Kaipara Harbour's health has received a boost with the formal signing of a $200 million six-year plan to clean up New Zealand's biggest natural harbour.
"The programme is the first of its kind [in New Zealand] – a long-term, catchment-wide remediation initiative involving iwi, central and local government, landowners and wider community working together to restore the 602,000-hectare catchment," David Parker, Minister for the Environment, said.
Parker and Minister of Conservation Eugenie Sage were at Waihāua Marae, Arapaoa, yesterday, about 60km south of Dargaville for the formal signing of a memorandum of understanding for the plan aimed at restoring the mauri of Kaipara Harbour.
About 200 people were at the Tinopai Peninsula event. Two other Kaipara marae also linked to it online – Otamatea marae at Batley and Waikaretu marae at Pouto.
The Kaipara Moana Remediation Programme MoU was signed between the Government, representatives of Ngā Maunga Whakahi o Kaipara, Te Roroa, Te Rūnanga o Ngāti Whātua, Te Uri o Hau (collectively known as Kaipara Uri), Northland Regional Council (NRC) and Auckland Council.
Willie Wright, Integrated Kaipara Harbour Management Group (IKHMG) programme manager, said the remediation programme aimed, over the next 10 years, to halve the 700,000 tonnes of sediment flowing into the harbour each year.
Two thousand tonnes of sediment a day flow into the Kaipara.
Wright said there had long been concerns with the harbour's quality, from tangata whenua ancestors of as long as 140 years ago through until today.
The Waihāua Marae event was a milestone in the work of many.
"We have worked together for a long time to get to where we are today," Wright said.
Central government in July announced $100m funding towards the project. The balance is to come from councils and landowners.
Auckland Mayor Phil Goff was among MoU signatories at Arapaoa.
He said the central government funding would enable those around the Kaipara to build a new future for their children and grandchildren.
Kaipara Mayor Dr Jason Smith said the event marked a huge achievement.
"In 160 years the mahi we are signing today will still resonate," Smith said.
"What's happening here today is a very significant moment."
Tame Te Rangi, Kaipara Moana negotiations reference group chair, said the formal signing of a memorandum of understanding (MoU) was a significant milestone in already long-running work aimed at restoring the harbour.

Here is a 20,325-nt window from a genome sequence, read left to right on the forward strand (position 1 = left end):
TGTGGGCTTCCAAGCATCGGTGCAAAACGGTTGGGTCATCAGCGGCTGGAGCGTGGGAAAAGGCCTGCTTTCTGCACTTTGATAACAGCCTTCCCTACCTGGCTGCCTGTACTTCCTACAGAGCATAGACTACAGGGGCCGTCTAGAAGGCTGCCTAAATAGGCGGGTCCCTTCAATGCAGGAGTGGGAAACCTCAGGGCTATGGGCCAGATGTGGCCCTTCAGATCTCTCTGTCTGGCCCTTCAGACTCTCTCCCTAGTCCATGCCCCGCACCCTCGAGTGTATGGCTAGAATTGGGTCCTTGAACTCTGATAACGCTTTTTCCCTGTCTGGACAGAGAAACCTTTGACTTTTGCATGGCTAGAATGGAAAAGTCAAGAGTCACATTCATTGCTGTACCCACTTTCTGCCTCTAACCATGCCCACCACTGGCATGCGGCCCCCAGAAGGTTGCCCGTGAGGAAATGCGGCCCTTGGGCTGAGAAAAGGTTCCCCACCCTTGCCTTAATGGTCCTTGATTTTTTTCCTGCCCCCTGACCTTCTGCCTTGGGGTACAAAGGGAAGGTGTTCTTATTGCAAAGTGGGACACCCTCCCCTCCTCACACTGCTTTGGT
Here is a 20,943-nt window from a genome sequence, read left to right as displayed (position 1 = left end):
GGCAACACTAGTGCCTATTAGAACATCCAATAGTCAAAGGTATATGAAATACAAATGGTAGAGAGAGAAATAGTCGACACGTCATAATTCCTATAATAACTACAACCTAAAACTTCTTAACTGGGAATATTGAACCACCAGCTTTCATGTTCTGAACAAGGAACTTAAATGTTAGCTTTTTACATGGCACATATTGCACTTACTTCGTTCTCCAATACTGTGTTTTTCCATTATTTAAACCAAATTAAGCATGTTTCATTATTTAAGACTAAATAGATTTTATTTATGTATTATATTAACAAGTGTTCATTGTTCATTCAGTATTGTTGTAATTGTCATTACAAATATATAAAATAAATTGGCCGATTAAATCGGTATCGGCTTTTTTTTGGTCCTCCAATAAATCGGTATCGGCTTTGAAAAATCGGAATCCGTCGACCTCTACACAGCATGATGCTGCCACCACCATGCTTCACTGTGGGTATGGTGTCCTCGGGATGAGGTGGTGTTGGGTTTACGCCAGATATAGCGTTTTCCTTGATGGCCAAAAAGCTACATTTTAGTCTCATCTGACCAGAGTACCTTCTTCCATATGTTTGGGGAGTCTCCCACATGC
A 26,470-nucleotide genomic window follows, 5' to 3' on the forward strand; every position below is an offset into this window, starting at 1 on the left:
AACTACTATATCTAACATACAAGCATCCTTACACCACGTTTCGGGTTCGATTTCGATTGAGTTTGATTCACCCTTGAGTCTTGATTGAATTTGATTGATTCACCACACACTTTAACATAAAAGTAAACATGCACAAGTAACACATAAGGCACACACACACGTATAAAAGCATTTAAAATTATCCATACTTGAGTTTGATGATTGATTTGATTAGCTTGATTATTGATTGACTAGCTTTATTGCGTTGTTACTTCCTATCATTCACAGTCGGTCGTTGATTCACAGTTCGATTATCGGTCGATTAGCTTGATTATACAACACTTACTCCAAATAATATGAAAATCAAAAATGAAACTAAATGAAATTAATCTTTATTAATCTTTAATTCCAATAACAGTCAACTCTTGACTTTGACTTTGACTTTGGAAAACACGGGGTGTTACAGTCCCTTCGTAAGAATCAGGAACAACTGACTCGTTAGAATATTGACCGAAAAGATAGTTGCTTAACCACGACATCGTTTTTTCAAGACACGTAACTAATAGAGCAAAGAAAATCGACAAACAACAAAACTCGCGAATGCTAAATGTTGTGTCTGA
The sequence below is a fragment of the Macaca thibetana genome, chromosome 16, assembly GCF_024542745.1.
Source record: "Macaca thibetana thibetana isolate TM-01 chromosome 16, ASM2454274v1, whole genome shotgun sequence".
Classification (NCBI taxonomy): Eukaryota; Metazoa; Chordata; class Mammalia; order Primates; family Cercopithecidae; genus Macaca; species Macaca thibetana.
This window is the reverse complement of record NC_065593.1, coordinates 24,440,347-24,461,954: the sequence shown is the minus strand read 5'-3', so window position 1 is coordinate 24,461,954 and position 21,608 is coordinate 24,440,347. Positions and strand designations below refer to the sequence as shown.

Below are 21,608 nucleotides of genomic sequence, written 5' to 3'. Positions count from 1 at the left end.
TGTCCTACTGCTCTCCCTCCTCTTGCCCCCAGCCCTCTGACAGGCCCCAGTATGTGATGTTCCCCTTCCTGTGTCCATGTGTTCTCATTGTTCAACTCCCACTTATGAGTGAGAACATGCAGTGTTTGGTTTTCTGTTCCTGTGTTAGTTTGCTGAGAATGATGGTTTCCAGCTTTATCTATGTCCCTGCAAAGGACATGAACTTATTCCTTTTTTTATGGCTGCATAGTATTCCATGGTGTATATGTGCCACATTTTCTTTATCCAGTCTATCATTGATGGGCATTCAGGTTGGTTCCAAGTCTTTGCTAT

Te Rangi was today elected chair of the new Kaipara Moana remediation joint committee which has been set up to helm bringing remediation plans to life.
The Kaipara Harbour restoration programme will be the biggest of its type in New Zealand.
There are about 1500 farms in the Kaipara Harbour catchment which straddles Auckland Council and NRC.
About two thirds of these farms are in Northland, and the other third are in Auckland.
Eight thousand kilometres of waterways flow into Kaipara Harbour through these farms.
"As the programme proceeds, the [Kaipara Moana remediation joint] committee will need to ensure the Crown contribution [to the programme] is matched by funding from other sources," Jonathan Gibbard, Northland Regional Council group manager environmental services, said.
"For the first six years of the programme, where Crown funding is presently available, this means an additional $100m will need to be secured from ratepayers [through councils] and landowners, and potentially sector groups and other partnerships."
The harbour is New Zealand's biggest estuary harbour with more than 3000km of shoreline and covering 950sq km at high tide.
Major work will be done on farms to reduce harbour sedimentation. This includes fencing, riparian planting, stabilising highly unstable land and wetland restoration.
The Kaipara Harbour was in August last year named as New Zealand's first at-risk catchment to receive Government backing to work alongside local communities and iwi to improve water quality.
"[Kaipara Moana] is of global ecological and biological significance and profound importance to Maori and recreational users," Parker said.
The first year's Government funding will be $12m.
NRC chairwoman Penny Smart was elected deputy-chairwoman of the remediation joint committee.
Gibbard said the Kaipara Moana Remediation programme was major.
"The Kaipara Moana remediation programme looks for work to be undertaken and a pace and scale that has not previously been delivered in New Zealand."
He said the programme faced potential issues getting enough skilled, accredited farm advisers to design and audit farm plans. It also faced a potential shortage of Matauranga
Māori specialists with an understanding of Kaipara's sites of significance. There could also be difficulty getting enough trees and plants, fence poles and skilled contractors to do the work
The programme objectives aim to boost tiaki taiao (natural capital), ōhanga (physical and financial capital), manaaki tangata (human capital) and tātai hononga (social capital).